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IAEA's Support for COVID-19 Testing Equipment Benefits over 28 million People


An IAEA donated COVID-19 diagnostic test kit was delivered to the Reference Laboratory of the Scientific Research Institute of Virology, Uzbekistan in December 2020. The IAEA is dispatching equipment to countries and territories around the world to enable them to use a nuclear-derived technique to rapidly detect the coronavirus that causes COVID-19. (Photo: Reference Laboratory of the Scientific Research Institute of Virology)

At the request of governments from all over the world, the IAEA has delivered COVID-19 testing support and equipment to 286 laboratories in 128 countries and territories since March 2020 for the rapid and accurate detection of the disease.

“The impact of our work to save lives and livelihoods has helped more than 28 million people so far,” said IAEA Director General Rafael Mariano Grossi at last week’s Board of Governors meeting. But we need to remain vigilant, responsible and responsive, he added, as countries are facing stark capability gaps in responding to outbreaks. “We must address this inequity, not only to help those countries in need, but also to protect the wider international community.”

The IAEA assistance is to help countries boost their use of real time reverse transcription–polymerase chain reaction (RT-PCR) tests – the most accurate and widely used nuclear-derived method to detect specific genetic material from pathogens, including viruses.

The COVID-19 assistance is the biggest emergency operation in the IAEA’s history. Several countries and the private sector have provided the IAEA with over €27 million in funding for efforts to help countries tackle the pandemic. 

In addition to RT-PCR diagnostic equipment, the IAEA is providing reagents and consumables to laboratories to speed up national testing. Items include biosafety supplies, such as personal protection equipment (PPE) and laboratory cabinets to ensure the safe handling, storage and analysis of collected samples.

The IAEA is also providing technical guidance and advice for health and laboratory professionals through webinars and videos online. Topics covered include guidance on establishing molecular diagnostic laboratories, and assessment of required equipment and quality control measures to ensure samples are appropriately collected, stored and analysed using RT-PCR.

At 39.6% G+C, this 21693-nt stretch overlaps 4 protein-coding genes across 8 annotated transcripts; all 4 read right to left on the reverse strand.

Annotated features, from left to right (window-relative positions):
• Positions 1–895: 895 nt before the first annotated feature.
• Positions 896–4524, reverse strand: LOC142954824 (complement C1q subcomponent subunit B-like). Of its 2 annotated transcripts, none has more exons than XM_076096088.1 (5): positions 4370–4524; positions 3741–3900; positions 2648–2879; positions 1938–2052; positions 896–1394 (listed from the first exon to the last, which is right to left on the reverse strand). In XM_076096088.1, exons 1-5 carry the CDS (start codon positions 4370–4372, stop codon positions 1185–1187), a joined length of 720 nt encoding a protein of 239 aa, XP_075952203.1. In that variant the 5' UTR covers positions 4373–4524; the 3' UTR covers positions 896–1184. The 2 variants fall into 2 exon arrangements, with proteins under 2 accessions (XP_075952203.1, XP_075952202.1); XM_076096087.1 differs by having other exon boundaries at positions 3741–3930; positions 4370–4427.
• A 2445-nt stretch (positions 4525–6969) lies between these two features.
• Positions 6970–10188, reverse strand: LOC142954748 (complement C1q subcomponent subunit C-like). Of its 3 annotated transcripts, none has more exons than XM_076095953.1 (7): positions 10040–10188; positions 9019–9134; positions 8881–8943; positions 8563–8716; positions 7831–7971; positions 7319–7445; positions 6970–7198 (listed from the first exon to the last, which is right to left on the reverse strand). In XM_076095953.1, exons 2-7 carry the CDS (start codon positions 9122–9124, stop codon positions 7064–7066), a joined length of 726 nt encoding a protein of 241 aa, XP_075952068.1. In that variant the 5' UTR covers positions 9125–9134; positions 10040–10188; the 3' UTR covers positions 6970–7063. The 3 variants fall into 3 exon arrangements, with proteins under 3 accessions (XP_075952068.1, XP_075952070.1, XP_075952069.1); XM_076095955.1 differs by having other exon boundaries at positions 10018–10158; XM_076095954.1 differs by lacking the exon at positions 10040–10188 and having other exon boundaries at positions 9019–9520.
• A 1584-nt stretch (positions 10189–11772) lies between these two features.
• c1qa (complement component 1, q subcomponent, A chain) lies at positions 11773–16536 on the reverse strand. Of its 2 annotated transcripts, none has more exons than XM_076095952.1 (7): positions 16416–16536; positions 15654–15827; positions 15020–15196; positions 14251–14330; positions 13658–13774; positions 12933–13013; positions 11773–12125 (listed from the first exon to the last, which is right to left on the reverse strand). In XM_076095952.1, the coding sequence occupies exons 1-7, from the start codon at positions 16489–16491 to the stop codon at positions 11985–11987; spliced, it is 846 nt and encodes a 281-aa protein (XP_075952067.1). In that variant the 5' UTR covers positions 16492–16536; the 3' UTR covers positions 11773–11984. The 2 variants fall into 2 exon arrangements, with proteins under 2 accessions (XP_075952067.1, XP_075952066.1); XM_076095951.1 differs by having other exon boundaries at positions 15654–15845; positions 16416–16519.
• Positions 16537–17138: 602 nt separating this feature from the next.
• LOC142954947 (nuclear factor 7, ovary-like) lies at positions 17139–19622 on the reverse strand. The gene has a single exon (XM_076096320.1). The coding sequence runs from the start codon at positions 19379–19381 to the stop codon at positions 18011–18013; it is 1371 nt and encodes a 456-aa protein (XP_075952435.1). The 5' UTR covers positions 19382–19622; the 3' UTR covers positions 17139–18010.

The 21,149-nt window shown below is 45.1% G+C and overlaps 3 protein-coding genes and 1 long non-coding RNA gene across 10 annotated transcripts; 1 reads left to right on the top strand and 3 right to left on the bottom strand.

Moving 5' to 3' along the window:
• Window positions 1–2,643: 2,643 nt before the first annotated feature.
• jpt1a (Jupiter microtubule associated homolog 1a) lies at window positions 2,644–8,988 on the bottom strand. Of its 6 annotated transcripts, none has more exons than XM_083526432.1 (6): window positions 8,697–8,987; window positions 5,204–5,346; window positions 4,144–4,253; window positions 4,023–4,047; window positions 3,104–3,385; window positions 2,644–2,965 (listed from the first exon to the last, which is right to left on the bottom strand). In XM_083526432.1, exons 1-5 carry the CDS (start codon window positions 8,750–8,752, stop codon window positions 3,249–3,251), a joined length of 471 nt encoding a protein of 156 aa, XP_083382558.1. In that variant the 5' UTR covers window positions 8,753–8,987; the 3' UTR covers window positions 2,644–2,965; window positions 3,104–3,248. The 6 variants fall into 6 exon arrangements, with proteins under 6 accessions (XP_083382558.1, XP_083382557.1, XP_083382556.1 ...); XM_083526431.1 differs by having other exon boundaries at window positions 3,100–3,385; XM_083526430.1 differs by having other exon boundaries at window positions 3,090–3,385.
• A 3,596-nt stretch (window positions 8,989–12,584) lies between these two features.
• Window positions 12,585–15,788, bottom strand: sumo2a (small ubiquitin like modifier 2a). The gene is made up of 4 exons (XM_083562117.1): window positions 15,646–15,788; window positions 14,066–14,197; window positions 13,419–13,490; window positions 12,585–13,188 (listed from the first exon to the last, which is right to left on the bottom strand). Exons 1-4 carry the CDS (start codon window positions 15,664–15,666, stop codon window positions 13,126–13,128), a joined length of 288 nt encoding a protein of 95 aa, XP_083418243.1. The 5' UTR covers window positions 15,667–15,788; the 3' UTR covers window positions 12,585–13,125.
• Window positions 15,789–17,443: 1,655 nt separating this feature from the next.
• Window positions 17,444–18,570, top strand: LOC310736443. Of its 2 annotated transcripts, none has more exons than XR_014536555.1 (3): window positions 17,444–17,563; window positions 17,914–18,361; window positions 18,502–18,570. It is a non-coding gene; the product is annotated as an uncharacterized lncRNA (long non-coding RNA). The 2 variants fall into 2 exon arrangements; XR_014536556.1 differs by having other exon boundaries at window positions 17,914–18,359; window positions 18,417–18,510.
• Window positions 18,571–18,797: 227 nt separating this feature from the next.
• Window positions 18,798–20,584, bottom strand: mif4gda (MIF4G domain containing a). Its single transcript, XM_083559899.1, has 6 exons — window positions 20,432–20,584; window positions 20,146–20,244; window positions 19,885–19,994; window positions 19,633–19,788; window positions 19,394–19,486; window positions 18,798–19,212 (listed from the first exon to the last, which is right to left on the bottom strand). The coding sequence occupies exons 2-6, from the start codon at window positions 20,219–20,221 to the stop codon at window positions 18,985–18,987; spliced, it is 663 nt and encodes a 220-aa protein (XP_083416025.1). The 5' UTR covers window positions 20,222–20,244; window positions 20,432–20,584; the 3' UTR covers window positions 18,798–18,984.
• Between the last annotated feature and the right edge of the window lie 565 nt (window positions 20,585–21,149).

“In a time of great global demand for testing equipment during this pandemic, we needed to overcome many logistical challenges to ensure we could meet the requests of our Member States for much needed support,” said Liu Hua, IAEA Deputy Director General and Head of the Department of Technical Cooperation. “We continue to closely monitor deliveries and keep our counterparts timely informed and involved through the entire process so that this assistance can provide the maximum benefit to our Member States.”

The IAEA is also working to provide COVID-related training through webinars for health care providers in nuclear medicine and radiology facilities. This is aimed to help health professionals adjust their standard operating procedures to minimize the risks of infection from the virus among patients, staff and the public.

Multinational cooperation for emergency delivery

In the past year, the IAEA worked with the Food and Agriculture Organization of the United Nations (FAO) to provide guidance and information on COVID-19 detection to medical and veterinary laboratories, including standard operating procedures to identify the virus in line with WHO guidelines. This continues a long partnership which has strengthened countries capacities to detect and control zoonotic diseases such as Ebola and Zika, as well as many significant animal diseases.

The IAEA is also part of the COVID-19 Crisis Management Team, led by the World Health Organization (WHO), comprising of 14 United Nations entities.

Continuing support for other needed health services

The pandemic had a detrimental effect on countries’ abilities to provide quality care in other areas, such as cancer. In this respect, the IAEA continued working to deliver training and equipment to support countries in the use of diagnostic and treatment services using nuclear and radiation techniques. This included certifying quality assurance procedures for diagnostic radiology, and the protection of patients when receiving radiotherapy during the pandemic.

To ensure IAEA Member States could still develop and progress their national cancer plans, the IAEA’s Programme of Action for Cancer Therapy in conjunction with WHO, adapted its expert assessments of national cancer control capacities and needs, known as imPACT Reviews, to a mix of virtual and in-country interactions so continuous support could be provided to national counterparts despite the travel restrictions.

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